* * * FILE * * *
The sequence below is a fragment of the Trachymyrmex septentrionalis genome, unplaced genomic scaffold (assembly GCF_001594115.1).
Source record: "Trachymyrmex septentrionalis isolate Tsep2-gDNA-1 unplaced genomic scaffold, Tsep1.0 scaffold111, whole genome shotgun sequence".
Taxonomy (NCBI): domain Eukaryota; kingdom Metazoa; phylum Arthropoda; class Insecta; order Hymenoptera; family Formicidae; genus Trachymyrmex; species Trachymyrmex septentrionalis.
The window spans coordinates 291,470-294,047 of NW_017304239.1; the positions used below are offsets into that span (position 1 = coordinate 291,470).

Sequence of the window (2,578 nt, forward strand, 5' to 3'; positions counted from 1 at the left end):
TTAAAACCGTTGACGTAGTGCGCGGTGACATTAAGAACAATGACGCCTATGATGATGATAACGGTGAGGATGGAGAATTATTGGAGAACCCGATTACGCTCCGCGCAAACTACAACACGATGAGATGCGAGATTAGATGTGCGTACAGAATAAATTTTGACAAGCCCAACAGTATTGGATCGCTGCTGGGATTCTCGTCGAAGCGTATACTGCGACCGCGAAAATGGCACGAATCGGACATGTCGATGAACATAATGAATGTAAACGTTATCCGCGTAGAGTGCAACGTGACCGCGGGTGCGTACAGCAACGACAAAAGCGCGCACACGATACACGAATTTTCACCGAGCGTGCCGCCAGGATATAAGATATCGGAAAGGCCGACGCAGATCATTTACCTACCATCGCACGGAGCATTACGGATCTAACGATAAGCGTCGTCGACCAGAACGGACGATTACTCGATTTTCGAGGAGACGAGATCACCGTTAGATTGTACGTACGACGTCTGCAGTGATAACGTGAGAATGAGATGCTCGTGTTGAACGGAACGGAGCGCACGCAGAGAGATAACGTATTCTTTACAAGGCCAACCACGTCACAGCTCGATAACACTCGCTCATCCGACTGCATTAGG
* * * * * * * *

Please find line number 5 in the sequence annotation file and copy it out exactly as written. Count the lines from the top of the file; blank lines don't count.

Sequence of the window (2,578 nt, forward strand, 5' to 3'; positions counted from 1 at the left end):